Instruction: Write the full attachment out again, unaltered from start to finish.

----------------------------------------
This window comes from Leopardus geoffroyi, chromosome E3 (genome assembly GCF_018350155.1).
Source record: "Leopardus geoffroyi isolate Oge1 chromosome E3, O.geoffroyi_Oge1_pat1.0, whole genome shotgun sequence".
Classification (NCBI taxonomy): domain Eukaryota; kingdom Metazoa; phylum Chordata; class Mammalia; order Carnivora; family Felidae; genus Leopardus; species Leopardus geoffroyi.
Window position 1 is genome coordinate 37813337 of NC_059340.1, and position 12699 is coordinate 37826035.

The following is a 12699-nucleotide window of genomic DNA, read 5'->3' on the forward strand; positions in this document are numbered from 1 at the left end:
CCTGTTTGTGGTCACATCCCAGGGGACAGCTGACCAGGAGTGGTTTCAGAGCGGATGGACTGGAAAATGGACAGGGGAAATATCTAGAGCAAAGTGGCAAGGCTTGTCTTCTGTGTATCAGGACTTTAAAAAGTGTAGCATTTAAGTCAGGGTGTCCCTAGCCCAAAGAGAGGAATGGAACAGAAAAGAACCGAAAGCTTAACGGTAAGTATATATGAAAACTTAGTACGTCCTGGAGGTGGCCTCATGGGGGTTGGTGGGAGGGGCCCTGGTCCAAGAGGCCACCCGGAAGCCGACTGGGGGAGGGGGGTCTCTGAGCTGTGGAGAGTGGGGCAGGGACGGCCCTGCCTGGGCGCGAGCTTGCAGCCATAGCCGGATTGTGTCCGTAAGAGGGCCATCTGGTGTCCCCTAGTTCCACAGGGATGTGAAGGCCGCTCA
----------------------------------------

This window comes from Leopardus geoffroyi, chromosome E3 (genome assembly GCF_018350155.1).
Source record: "Leopardus geoffroyi isolate Oge1 chromosome E3, O.geoffroyi_Oge1_pat1.0, whole genome shotgun sequence".
Classification (NCBI taxonomy): domain Eukaryota; kingdom Metazoa; phylum Chordata; class Mammalia; order Carnivora; family Felidae; genus Leopardus; species Leopardus geoffroyi.
Window position 1 is genome coordinate 37813337 of NC_059340.1, and position 12699 is coordinate 37826035.

The following is a 12699-nucleotide window of genomic DNA, read 5'->3' on the forward strand; positions in this document are numbered from 1 at the left end:
CCTGTTTGTGGTCACATCCCAGGGGACAGCTGACCAGGAGTGGTTTCAGAGCGGATGGACTGGAAAATGGACAGGGGAAATATCTAGAGCAAAGTGGCAAGGCTTGTCTTCTGTGTATCAGGACTTTAAAAAGTGTAGCATTTAAGTCAGGGTGTCCCTAGCCCAAAGAGAGGAATGGAACAGAAAAGAACCGAAAGCTTAACGGTAAGTATATATGAAAACTTAGTACGTCCTGGAGGTGGCCTCATGGGGGTTGGTGGGAGGGGCCCTGGTCCAAGAGGCCACCCGGAAGCCGACTGGGGGAGGGGGGTCTCTGAGCTGTGGAGAGTGGGGCAGGGACGGCCCTGCCTGGGCGCGAGCTTGCAGCCATAGCCGGATTGTGTCCGTAAGAGGGCCATCTGGTGTCCCCTAGTTCCACAGGGATGTGAAGGCCGCTCA